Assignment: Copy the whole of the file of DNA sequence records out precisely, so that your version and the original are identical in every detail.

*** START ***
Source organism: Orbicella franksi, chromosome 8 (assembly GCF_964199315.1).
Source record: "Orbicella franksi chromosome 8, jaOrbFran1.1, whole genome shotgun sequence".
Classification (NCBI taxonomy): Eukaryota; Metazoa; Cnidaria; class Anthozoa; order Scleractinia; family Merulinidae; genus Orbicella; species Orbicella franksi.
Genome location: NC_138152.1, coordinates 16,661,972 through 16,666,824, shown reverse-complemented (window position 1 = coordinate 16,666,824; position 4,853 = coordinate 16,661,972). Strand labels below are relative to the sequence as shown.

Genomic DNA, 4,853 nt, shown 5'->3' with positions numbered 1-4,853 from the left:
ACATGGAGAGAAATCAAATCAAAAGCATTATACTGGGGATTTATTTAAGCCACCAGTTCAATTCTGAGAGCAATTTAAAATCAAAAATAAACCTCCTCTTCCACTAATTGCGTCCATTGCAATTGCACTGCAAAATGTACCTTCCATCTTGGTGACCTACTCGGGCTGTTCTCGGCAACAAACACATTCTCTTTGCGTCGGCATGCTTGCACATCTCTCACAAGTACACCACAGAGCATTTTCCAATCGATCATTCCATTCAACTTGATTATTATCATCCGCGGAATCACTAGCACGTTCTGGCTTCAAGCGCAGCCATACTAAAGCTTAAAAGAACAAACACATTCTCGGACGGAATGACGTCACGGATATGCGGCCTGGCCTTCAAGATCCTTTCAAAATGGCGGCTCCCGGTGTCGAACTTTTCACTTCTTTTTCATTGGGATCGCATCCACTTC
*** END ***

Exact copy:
Source organism: Orbicella franksi, chromosome 8 (assembly GCF_964199315.1).
Source record: "Orbicella franksi chromosome 8, jaOrbFran1.1, whole genome shotgun sequence".
Classification (NCBI taxonomy): Eukaryota; Metazoa; Cnidaria; class Anthozoa; order Scleractinia; family Merulinidae; genus Orbicella; species Orbicella franksi.
Genome location: NC_138152.1, coordinates 16,661,972 through 16,666,824, shown reverse-complemented (window position 1 = coordinate 16,666,824; position 4,853 = coordinate 16,661,972). Strand labels below are relative to the sequence as shown.

Genomic DNA, 4,853 nt, shown 5'->3' with positions numbered 1-4,853 from the left:
ACATGGAGAGAAATCAAATCAAAAGCATTATACTGGGGATTTATTTAAGCCACCAGTTCAATTCTGAGAGCAATTTAAAATCAAAAATAAACCTCCTCTTCCACTAATTGCGTCCATTGCAATTGCACTGCAAAATGTACCTTCCATCTTGGTGACCTACTCGGGCTGTTCTCGGCAACAAACACATTCTCTTTGCGTCGGCATGCTTGCACATCTCTCACAAGTACACCACAGAGCATTTTCCAATCGATCATTCCATTCAACTTGATTATTATCATCCGCGGAATCACTAGCACGTTCTGGCTTCAAGCGCAGCCATACTAAAGCTTAAAAGAACAAACACATTCTCGGACGGAATGACGTCACGGATATGCGGCCTGGCCTTCAAGATCCTTTCAAAATGGCGGCTCCCGGTGTCGAACTTTTCACTTCTTTTTCATTGGGATCGCATCCACTTC